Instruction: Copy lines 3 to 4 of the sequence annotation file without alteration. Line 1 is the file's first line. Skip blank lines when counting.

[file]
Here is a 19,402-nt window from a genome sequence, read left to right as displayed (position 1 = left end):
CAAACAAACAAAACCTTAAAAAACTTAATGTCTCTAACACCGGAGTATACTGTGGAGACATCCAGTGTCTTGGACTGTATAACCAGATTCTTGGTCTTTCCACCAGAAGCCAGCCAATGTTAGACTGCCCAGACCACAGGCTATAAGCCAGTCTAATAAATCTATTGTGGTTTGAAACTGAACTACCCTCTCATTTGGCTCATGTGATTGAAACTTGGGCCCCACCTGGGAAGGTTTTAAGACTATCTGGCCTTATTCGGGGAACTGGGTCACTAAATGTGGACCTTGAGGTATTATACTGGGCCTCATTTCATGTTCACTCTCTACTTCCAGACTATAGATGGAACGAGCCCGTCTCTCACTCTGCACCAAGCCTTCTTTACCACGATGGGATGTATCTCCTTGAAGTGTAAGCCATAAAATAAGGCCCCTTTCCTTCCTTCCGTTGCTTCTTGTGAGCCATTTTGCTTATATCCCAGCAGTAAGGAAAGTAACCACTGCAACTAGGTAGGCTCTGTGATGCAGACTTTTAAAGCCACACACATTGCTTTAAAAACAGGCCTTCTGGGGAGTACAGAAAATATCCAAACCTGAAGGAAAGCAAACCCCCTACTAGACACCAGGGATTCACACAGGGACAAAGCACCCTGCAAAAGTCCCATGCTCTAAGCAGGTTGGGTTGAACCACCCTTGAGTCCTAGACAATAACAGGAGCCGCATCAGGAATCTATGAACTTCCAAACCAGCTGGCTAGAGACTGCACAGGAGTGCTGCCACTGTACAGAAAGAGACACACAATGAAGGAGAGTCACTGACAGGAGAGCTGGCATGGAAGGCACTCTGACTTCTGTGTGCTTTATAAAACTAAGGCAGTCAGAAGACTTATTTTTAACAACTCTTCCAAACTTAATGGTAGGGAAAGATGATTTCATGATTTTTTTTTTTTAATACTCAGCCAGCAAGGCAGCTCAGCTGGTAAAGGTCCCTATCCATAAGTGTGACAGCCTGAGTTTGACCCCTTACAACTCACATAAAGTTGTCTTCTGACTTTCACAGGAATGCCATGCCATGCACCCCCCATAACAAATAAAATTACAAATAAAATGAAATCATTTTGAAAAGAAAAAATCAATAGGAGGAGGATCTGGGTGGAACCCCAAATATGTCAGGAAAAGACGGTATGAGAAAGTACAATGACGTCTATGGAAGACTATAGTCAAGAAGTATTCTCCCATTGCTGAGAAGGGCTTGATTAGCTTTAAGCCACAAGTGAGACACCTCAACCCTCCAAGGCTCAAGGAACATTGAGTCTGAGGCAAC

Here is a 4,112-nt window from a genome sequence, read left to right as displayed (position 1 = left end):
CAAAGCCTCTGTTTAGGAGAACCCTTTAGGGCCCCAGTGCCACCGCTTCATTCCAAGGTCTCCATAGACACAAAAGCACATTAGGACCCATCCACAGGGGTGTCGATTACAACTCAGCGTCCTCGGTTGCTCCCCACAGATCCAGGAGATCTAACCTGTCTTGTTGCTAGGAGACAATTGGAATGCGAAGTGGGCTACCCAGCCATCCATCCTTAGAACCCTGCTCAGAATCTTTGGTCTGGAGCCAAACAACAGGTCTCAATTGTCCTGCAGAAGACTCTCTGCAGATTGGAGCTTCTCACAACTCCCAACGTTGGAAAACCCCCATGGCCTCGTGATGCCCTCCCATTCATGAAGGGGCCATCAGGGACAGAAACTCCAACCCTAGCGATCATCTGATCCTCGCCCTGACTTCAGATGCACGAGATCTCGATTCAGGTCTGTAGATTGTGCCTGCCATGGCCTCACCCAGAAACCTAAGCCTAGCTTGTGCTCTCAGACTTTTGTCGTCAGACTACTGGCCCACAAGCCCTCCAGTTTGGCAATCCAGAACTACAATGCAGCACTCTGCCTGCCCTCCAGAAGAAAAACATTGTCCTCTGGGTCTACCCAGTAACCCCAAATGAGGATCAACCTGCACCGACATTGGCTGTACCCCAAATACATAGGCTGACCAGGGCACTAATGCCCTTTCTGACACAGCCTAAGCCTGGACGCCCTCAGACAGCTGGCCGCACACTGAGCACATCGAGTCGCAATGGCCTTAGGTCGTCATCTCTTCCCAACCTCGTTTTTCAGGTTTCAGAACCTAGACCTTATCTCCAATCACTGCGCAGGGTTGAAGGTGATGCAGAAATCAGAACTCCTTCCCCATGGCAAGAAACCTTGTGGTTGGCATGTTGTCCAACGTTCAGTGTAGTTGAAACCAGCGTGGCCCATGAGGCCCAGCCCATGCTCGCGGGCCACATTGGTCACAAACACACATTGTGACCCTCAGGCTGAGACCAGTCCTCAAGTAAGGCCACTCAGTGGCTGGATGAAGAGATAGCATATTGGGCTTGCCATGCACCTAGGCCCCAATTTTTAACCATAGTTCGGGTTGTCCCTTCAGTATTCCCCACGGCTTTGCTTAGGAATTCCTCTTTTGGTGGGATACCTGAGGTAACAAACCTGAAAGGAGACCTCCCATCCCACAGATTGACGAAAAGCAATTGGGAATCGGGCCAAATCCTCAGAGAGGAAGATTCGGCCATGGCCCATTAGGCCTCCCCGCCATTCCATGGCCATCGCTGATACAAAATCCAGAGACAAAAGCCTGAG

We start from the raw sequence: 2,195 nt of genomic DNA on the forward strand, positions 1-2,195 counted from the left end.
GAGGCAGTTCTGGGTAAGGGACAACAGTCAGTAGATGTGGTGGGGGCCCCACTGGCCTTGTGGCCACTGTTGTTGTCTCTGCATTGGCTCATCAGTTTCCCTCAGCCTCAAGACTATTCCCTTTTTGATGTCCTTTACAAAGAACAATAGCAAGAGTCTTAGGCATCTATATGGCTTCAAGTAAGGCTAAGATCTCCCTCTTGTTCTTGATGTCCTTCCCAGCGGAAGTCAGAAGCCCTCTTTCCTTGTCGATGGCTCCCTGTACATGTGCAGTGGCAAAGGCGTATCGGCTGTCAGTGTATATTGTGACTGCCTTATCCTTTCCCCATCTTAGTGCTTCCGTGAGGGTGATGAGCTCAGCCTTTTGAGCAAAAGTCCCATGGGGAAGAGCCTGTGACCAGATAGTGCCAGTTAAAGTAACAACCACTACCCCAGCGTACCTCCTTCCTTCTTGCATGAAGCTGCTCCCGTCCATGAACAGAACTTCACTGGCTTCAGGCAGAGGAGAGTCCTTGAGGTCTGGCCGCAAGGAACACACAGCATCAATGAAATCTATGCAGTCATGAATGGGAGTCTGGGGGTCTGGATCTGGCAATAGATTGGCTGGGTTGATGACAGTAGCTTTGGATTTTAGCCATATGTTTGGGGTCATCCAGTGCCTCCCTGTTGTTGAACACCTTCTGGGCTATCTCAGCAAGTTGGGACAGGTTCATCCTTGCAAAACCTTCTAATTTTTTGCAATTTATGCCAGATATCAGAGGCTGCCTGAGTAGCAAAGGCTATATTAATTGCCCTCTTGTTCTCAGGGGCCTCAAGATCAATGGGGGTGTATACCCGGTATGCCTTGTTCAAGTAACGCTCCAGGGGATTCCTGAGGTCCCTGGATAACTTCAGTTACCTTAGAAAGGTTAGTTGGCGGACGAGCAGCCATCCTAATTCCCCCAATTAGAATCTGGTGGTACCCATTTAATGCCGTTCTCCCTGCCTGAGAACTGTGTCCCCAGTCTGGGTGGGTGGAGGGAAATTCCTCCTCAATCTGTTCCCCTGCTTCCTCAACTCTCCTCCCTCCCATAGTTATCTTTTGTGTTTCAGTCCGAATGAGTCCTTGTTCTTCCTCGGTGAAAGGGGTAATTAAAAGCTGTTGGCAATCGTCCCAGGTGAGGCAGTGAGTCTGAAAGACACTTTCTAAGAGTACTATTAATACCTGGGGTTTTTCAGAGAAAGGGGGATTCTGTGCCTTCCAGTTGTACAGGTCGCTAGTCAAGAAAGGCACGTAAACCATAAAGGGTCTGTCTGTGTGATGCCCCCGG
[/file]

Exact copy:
Here is a 4,112-nt window from a genome sequence, read left to right as displayed (position 1 = left end):
CAAAGCCTCTGTTTAGGAGAACCCTTTAGGGCCCCAGTGCCACCGCTTCATTCCAAGGTCTCCATAGACACAAAAGCACATTAGGACCCATCCACAGGGGTGTCGATTACAACTCAGCGTCCTCGGTTGCTCCCCACAGATCCAGGAGATCTAACCTGTCTTGTTGCTAGGAGACAATTGGAATGCGAAGTGGGCTACCCAGCCATCCATCCTTAGAACCCTGCTCAGAATCTTTGGTCTGGAGCCAAACAACAGGTCTCAATTGTCCTGCAGAAGACTCTCTGCAGATTGGAGCTTCTCACAACTCCCAACGTTGGAAAACCCCCATGGCCTCGTGATGCCCTCCCATTCATGAAGGGGCCATCAGGGACAGAAACTCCAACCCTAGCGATCATCTGATCCTCGCCCTGACTTCAGATGCACGAGATCTCGATTCAGGTCTGTAGATTGTGCCTGCCATGGCCTCACCCAGAAACCTAAGCCTAGCTTGTGCTCTCAGACTTTTGTCGTCAGACTACTGGCCCACAAGCCCTCCAGTTTGGCAATCCAGAACTACAATGCAGCACTCTGCCTGCCCTCCAGAAGAAAAACATTGTCCTCTGGGTCTACCCAGTAACCCCAAATGAGGATCAACCTGCACCGACATTGGCTGTACCCCAAATACATAGGCTGACCAGGGCACTAATGCCCTTTCTGACACAGCCTAAGCCTGGACGCCCTCAGACAGCTGGCCGCACACTGAGCACATCGAGTCGCAATGGCCTTAGGTCGTCATCTCTTCCCAACCTCGTTTTTCAGGTTTCAGAACCTAGACCTTATCTCCAATCACTGCGCAGGGTTGAAGGTGATGCAGAAATCAGAACTCCTTCCCCATGGCAAGAAACCTTGTGGTTGGCATGTTGTCCAACGTTCAGTGTAGTTGAAACCAGCGTGGCCCATGAGGCCCAGCCCATGCTCGCGGGCCACATTGGTCACAAACACACATTGTGACCCTCAGGCTGAGACCAGTCCTCAAGTAAGGCCACTCAGTGGCTGGATGAAGAGATAGCATATTGGGCTTGCCATGCACCTAGGCCCCAATTTTTAACCATAGTTCGGGTTGTCCCTTCAGTATTCCCCACGGCTTTGCTTAGGAATTCCTCTTTTGGTGGGATACCTGAGGTAACAAACCTGAAAGGAGACCTCCCATCCCACAGATTGACGAAAAGCAATTGGGAATCGGGCCAAATCCTCAGAGAGGAAGATTCGGCCATGGCCCATTAGGCCTCCCCGCCATTCCATGGCCATCGCTGATACAAAATCCAGAGACAAAAGCCTGAG